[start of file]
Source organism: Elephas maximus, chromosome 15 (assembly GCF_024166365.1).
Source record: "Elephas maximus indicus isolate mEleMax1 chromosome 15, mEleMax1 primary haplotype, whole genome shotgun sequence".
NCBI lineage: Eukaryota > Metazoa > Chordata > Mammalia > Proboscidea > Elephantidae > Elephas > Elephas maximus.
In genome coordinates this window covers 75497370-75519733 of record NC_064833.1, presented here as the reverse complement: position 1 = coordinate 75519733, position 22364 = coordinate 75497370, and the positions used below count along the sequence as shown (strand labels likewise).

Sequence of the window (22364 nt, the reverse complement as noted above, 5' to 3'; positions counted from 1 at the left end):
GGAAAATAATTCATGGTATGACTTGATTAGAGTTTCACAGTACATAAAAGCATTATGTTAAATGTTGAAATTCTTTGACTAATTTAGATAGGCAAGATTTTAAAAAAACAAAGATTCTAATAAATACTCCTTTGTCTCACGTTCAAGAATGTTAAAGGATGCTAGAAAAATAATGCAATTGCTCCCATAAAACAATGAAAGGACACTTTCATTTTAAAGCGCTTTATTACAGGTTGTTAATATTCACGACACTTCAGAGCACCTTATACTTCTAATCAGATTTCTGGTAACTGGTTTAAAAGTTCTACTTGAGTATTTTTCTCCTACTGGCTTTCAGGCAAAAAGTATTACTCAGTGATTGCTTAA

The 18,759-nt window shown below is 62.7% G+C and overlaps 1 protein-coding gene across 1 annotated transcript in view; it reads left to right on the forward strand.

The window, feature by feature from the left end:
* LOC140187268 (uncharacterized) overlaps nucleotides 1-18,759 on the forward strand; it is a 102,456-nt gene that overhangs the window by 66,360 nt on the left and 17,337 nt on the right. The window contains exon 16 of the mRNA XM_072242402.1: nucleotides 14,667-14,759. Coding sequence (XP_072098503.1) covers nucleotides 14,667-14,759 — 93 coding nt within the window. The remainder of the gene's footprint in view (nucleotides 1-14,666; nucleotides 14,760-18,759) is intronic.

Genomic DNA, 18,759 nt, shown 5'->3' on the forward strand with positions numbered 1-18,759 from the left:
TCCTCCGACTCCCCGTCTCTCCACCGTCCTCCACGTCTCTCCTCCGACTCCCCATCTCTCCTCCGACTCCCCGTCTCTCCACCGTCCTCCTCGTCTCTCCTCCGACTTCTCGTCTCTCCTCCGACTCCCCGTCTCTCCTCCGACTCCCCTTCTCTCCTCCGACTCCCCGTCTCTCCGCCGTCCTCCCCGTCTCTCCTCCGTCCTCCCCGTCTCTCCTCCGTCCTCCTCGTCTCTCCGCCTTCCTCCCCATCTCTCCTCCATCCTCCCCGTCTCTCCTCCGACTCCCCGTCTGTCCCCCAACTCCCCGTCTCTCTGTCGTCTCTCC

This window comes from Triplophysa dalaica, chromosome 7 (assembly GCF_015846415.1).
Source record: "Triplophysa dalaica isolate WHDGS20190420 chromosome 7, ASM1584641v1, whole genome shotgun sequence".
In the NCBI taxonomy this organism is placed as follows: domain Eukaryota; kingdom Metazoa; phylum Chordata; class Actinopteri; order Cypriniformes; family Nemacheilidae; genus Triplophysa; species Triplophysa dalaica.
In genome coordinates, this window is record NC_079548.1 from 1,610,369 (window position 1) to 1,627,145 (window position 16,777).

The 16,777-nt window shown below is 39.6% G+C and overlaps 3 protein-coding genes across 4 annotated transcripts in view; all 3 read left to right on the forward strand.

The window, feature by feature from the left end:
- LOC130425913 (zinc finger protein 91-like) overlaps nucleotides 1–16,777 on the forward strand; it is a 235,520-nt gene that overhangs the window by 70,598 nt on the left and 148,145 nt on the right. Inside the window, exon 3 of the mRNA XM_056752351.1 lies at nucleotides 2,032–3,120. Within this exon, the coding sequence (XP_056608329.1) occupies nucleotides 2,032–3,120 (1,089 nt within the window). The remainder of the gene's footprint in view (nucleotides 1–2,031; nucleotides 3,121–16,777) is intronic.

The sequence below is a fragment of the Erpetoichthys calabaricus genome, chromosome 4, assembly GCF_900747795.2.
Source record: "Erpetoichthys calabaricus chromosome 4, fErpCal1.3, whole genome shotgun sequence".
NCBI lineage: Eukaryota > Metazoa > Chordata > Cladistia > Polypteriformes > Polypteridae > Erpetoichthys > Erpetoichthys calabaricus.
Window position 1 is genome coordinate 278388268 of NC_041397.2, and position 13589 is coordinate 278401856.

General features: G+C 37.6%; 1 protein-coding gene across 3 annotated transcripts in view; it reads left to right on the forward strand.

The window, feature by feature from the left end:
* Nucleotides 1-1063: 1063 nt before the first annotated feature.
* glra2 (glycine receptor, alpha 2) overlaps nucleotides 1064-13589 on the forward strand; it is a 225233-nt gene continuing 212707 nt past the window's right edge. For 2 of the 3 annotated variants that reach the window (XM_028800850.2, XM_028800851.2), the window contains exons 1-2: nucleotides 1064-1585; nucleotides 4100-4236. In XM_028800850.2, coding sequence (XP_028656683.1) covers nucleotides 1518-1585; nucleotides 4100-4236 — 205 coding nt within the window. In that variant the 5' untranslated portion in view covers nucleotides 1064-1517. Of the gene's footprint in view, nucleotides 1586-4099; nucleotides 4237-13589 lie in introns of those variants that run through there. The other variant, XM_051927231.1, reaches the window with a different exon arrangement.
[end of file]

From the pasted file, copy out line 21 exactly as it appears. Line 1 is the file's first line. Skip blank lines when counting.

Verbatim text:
NCBI lineage: Eukaryota > Metazoa > Chordata > Cladistia > Polypteriformes > Polypteridae > Erpetoichthys > Erpetoichthys calabaricus.